Growing up in New York City, Gerald Fierst’s neighborhood was Jewish. But when he went to visit cousins who had retired to Albuquerque, he discovered that “we all look alike when we are the other.”
Through exploring misconceptions and common threads such as immigration and disagreements within their own religions, these three tellers bring alive their distinct histories and our common humanity.
Growing up in his New York City Jewish neighborhood was a world of homogeneity for Gerry. But an occasional intrusion of “alien nuns” could be truly scary to a young child unfamiliar with other religions.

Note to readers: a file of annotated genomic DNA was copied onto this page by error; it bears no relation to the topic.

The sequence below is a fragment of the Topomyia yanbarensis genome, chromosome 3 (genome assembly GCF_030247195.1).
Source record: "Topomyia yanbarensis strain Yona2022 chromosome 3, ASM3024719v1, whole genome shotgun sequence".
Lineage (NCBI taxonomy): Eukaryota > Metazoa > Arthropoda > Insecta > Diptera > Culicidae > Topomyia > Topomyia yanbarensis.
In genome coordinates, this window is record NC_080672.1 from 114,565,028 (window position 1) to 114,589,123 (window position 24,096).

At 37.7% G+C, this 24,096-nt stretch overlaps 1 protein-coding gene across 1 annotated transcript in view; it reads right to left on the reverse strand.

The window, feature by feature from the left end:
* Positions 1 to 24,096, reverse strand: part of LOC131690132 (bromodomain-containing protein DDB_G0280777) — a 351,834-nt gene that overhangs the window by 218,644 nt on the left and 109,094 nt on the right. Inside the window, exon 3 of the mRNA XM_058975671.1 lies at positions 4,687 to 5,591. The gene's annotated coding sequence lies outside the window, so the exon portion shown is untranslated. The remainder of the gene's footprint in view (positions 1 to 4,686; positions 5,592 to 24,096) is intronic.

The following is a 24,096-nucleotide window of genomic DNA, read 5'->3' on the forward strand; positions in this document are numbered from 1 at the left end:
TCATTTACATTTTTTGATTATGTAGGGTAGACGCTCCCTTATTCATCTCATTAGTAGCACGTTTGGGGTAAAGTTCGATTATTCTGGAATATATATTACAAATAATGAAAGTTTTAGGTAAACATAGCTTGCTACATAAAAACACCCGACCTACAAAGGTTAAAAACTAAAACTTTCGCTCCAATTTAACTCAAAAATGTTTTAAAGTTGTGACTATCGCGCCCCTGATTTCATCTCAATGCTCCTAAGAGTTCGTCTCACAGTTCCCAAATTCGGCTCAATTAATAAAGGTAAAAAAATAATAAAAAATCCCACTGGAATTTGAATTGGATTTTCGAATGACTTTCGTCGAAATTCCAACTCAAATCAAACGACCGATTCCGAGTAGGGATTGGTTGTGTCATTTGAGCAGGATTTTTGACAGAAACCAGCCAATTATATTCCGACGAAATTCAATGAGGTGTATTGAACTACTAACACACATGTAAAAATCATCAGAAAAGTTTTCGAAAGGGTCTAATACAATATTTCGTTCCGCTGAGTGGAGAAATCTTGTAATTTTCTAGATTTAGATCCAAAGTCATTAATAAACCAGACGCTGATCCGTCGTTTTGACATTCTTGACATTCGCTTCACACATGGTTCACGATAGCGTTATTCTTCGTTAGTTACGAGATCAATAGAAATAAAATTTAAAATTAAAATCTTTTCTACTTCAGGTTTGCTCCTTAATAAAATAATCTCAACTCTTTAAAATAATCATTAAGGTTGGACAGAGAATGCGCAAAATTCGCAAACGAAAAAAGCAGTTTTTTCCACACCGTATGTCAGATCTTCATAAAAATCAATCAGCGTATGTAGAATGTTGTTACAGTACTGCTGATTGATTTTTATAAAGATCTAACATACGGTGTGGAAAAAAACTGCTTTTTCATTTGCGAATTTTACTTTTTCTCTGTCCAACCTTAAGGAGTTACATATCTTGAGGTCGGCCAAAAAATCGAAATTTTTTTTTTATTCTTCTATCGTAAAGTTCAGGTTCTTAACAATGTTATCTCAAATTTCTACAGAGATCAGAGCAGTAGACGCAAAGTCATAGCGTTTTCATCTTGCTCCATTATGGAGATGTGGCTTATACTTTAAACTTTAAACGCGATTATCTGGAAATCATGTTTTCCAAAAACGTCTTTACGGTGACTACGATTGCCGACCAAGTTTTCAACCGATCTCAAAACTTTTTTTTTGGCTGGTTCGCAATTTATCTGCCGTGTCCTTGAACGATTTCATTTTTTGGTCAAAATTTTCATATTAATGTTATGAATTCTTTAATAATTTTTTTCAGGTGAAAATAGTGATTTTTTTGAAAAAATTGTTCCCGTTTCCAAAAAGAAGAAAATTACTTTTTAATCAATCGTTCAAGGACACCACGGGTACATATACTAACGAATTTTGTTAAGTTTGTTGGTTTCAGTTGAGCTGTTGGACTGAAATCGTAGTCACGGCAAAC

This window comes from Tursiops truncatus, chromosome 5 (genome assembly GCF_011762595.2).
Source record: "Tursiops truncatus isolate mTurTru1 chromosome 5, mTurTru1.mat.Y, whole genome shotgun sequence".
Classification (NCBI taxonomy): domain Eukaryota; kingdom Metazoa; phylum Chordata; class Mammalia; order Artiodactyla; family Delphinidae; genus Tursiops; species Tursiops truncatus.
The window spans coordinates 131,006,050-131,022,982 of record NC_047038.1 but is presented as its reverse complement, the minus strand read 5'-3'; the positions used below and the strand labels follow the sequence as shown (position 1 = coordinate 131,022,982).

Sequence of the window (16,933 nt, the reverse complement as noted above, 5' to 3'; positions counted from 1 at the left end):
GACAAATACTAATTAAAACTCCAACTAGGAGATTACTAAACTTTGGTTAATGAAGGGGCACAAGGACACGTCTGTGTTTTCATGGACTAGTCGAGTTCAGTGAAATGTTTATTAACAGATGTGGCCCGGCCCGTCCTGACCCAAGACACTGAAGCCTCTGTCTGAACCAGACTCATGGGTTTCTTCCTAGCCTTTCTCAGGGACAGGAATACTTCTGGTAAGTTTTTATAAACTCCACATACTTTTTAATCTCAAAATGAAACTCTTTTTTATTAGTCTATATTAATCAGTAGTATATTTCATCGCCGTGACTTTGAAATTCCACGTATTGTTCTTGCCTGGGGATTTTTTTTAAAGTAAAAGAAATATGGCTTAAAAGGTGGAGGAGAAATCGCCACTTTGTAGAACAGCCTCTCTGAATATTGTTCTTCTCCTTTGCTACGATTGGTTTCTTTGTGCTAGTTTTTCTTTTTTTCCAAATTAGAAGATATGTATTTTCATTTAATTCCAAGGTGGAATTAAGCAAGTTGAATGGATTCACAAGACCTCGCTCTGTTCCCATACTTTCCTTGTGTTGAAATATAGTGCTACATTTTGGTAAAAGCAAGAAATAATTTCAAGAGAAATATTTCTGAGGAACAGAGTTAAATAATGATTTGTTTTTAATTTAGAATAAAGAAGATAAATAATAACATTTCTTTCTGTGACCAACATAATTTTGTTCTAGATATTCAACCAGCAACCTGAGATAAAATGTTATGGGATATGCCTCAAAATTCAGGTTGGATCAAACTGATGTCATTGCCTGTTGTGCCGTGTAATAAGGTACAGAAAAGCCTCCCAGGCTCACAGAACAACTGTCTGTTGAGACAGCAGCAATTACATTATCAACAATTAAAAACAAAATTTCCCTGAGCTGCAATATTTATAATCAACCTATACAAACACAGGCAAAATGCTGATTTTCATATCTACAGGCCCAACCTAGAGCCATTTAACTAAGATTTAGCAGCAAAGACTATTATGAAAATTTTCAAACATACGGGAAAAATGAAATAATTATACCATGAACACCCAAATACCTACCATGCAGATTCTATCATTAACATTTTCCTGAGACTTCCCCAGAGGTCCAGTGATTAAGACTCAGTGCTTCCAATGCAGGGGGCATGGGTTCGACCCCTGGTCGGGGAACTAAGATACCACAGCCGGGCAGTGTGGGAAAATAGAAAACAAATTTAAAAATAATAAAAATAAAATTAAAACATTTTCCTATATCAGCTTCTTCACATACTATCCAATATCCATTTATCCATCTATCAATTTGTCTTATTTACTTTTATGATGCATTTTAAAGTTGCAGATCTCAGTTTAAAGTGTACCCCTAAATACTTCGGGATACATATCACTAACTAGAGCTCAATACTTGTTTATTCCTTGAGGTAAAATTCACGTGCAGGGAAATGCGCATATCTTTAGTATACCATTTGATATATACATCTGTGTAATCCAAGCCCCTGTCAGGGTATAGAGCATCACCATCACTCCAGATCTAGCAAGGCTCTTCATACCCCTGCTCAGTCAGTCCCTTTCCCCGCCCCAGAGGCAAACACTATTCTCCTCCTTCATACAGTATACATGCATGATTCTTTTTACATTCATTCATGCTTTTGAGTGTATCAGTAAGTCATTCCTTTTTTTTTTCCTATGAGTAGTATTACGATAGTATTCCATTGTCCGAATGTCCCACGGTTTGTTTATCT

Gerry Fierst says, “religion connects us to all who have gone before and all who will come after we are gone.” As he grows older he hear the words of his ancestors and passes the tradition of the blowing of the shofar on to his children.